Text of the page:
A relative unknown on France's political scene a year ago, Emmanuel Macron has emerged as the most likely successor to Francois Hollande. With a reputation as a maverick and at the helm of his independent 'Onwards', Party Macron has inspired and energised an large section of French society with his centrist policies.

Who is Emmanuel Macron?

The Minister of the Economy under Francois Hollande until August 2016, Macron broke with the president's left-wing policies demanding he follow a more central course.

Macron is the youngest of the three front running candidates, born in 1977. He initially started a career in the civil service but left in 2008 to work for the Rothschild investment bank in 2008. Departing from investment a millionaire, Macron subsequently took a position in 2012 as an adviser to Hollande.

In France, where the electorate is famously uninterested in their leaders' private lives, Macron's marriage has raised a few eyebrows. His wife Brigitte was in fact his high-school teacher and the story of their unusual romance has become a well-publicised story during the campaign.

Macron was 15 at the time (which is also, incidentally, the age of consent in France) and the romance with his teacher, 17 years his senior began as they worked on a play together.

What does he stand for?

Part of Macron's appeal is that he has been able to appear as something of a blank canvas to his supporters. Much of his election platform is yet to be nailed down.

Sky News reports that in Lyon speech he pledged to increase France's defence spending from 1.8% to 2% to help fight terrorism. As an economist in Hollande's Socialist government he looked to deregulate France's restricted labour market and boost the country's ailing economy.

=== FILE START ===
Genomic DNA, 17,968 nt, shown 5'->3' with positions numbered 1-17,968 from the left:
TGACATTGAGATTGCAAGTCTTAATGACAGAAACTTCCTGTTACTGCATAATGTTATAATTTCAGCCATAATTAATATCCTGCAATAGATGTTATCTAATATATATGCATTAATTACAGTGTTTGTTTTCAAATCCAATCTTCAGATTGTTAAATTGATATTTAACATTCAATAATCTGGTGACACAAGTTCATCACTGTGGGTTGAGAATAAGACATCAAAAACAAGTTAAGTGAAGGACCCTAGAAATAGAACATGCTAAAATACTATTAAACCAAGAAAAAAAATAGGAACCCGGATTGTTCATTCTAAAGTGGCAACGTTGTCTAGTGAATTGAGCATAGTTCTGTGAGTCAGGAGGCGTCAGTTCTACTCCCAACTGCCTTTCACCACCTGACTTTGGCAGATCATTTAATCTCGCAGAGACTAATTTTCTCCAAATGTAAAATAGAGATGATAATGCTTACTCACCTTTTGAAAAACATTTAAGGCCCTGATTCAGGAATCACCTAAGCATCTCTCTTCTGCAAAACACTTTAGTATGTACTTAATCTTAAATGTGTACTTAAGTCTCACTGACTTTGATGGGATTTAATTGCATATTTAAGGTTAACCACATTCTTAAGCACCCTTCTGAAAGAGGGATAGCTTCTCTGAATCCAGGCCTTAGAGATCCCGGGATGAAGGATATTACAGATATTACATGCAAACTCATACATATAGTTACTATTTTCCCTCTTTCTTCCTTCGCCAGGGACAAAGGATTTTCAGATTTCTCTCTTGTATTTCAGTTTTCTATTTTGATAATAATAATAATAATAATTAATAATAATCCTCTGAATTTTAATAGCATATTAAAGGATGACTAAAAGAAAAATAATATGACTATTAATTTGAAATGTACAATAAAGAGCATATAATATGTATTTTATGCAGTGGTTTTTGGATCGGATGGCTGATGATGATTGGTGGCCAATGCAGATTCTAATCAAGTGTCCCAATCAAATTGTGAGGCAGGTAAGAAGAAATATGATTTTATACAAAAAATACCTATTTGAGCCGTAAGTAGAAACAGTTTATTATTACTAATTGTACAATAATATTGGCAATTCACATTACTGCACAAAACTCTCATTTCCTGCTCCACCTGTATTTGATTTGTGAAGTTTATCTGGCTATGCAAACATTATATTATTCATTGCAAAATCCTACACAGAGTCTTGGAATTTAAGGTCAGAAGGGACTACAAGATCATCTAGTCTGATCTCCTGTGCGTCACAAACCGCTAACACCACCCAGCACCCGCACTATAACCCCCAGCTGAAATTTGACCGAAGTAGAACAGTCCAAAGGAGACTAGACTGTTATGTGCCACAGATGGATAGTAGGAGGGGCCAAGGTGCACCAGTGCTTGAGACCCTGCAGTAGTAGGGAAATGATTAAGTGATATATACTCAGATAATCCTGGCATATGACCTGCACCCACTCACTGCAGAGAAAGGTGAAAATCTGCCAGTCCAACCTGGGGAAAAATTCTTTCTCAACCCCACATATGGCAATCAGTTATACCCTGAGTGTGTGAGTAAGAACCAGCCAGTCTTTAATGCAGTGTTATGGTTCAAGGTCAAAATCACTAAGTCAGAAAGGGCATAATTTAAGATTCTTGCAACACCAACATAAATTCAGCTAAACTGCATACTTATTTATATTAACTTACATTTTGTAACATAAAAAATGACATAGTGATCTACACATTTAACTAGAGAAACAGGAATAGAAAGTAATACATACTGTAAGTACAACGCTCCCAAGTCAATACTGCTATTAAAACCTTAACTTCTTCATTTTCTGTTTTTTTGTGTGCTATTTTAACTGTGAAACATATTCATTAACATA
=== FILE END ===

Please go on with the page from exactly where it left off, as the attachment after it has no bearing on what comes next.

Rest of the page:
In the style of centrists such as Tony Blair and Bill Clinton before him, Macron has sought to pitch a wide tent spanning the political divide. He has looked to appeal to individuals disillusioned by an increasingly polarised left and right.

"I am not going to say that the left or right is meaningless, that they are the same thing, but are these divisions not a hurdle? I want to reconcile the two Frances that have been growing apart for too long," he was quoted as saying.

Emmanuel Macron, Brigitte Trogneux
French Economy minister Emmanuel Macron and his wife Brigitte Trogneux arrive at the Elysee Palace in Paris, France, to attend a dinner in honour of Spain's King Felipe VI and Queen Letizia on 2 June 2016Philippe Wojazer/Reuters

Russian Hacking controversy

Richard Ferrand, the chief of Macron's independent Onwards! party, has said Kremlin controlled media such as Russia Today and Sputnik have engaged in a fake news campaign against the candidate.

"Two big media outlets belonging to the Russian state Russia Today and Sputnik spread fake news on a daily basis, and then they are picked up, quoted and influence the democratic (process)," Ferrand was quoted by Reuters as saying.

Macron has been accused by the Russian media as being part of the US global banking elite by both international facing but Kremlin backed outlets.

However, Russia Today has said it refutes allegations that it is engaged in spreading fake news.

"RT adamantly rejects any and all claims that it has any part in spreading fake news in general and in relation to Mr. Macron and the upcoming French election in particular. Furthermore, we are appalled that such baseless accusations are taking place on quotidian basis," the outlet said in a statement.